How can we support our children like Jai with improving their automaticity? One of the key approaches which we employ on the HFL Reading Fluency project is repeated re-reading. In the act of reading the same text over and over, automaticity, and therefore accuracy improve. We employ strategies to make the repeated re-reading of a chosen text enjoyable and motivational. For instance, asking children to practice and perform a poem really incentivises reading over and over for an authentic purpose. Once they have done this a few times, all the words on that page will be read with automaticity and of course, many of those words appear in other texts.


In addition to accuracy and automaticity, prosody is the third component forming the definition of fluency. Prosody is the reader’s use of expression, fluidity, phrasing and musicality. This happens both orally and in the reader’s head. Reading with prosody is clearly an outcome that we could expect our comprehensive readers to demonstrate. However, we have discovered on the HFL Reading Fluency Project that prosody is also a precursor to comprehension. When reading out loud or when reading in our heads, we use the musicality and phrasing in our internal voice to support us with comprehending the text at the point of reading. Applying prosody at the point of reading actually supports us to understand the text. There are various strategies which we employ on the HFL Reading Fluency Project to support children with developing a sense of prosody when reading. These include echo reading, choral reading, and assisted reading. When these are artfully combined with strategies for repeated re-reading, we see really powerful impact on reading achievement in a really short space of time.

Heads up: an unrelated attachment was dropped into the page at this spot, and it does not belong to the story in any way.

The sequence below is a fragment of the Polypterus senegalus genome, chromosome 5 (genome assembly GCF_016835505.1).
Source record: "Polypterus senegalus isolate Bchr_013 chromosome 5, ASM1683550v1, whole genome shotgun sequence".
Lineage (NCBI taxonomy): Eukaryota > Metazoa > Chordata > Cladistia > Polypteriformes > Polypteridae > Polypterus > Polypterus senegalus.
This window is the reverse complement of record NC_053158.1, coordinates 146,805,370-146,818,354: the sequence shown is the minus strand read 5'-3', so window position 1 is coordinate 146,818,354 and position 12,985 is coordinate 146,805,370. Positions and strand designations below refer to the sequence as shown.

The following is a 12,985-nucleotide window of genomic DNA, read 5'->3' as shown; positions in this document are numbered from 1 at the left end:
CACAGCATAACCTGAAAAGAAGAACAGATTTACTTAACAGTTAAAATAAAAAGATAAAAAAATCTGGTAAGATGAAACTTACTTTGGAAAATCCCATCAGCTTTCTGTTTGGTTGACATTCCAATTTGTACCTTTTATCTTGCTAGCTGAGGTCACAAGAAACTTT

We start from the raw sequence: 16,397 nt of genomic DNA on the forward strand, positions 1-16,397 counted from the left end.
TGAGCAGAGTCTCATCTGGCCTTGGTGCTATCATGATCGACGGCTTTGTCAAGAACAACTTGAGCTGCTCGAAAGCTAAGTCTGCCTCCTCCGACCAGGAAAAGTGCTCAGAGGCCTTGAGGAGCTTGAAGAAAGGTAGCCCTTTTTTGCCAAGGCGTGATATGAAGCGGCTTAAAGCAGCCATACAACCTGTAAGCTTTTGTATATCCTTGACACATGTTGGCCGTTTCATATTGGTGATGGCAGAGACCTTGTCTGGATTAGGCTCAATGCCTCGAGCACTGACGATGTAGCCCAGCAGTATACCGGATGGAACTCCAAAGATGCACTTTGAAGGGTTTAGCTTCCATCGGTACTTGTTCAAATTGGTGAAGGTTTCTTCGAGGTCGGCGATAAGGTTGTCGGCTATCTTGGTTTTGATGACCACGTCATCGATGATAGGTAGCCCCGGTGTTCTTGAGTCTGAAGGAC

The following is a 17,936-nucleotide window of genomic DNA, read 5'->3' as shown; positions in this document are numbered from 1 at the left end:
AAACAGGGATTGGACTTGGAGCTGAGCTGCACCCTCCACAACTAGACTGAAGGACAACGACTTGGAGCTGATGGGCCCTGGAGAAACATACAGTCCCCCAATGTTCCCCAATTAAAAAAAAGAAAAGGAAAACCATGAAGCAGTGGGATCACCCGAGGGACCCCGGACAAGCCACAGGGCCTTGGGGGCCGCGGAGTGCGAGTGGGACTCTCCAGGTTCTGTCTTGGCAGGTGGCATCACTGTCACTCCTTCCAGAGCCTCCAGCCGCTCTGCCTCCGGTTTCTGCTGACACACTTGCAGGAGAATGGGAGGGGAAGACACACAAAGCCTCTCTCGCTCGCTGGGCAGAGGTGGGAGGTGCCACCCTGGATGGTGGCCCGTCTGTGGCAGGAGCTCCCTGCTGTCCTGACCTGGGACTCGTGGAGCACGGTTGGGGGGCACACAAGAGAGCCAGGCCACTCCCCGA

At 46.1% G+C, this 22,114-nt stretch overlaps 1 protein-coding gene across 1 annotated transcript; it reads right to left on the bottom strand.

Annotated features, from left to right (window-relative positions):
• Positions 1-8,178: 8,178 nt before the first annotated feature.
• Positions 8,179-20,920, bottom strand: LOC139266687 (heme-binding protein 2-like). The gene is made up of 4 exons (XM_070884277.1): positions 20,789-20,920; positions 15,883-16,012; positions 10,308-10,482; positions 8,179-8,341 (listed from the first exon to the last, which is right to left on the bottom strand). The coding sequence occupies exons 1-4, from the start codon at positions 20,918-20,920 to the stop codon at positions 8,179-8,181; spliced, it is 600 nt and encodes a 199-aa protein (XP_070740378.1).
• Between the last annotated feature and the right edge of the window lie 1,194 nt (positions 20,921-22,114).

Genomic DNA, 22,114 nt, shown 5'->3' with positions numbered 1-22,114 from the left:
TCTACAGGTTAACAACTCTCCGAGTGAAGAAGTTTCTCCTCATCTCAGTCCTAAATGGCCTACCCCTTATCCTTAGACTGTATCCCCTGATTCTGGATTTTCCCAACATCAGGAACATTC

Let’s consider Jai again. A child who perceived himself to be a non-reader. A child who actively avoided participating in reading lessons and one who rarely read for pleasure. As a result of 8 weeks of intervention, where comprehension has been allowed to flourish as fluency developed, Jai was able to leave primary school having reached the expected standard in reading, with a sense of pride and a determination, fully ready for the challenges of key stage three. Jai’s self-esteem improved and his teacher and parents were overjoyed with his newfound enthusiasm for books. We have now worked with over 2000 children, supporting them to achieve all that Jai did. Employing strategies designed to address reading fluency, like those outlined in this blog, will have a huge impact on those children who need it the most.

For recent analysis of our Fluency Project’s qualitative and quantitative data, please see our Reading Fluency project blog

To join us on the next round of the project (which is delivered remotely): KS1 (years 2-3) and KS2/3 (years 4-7).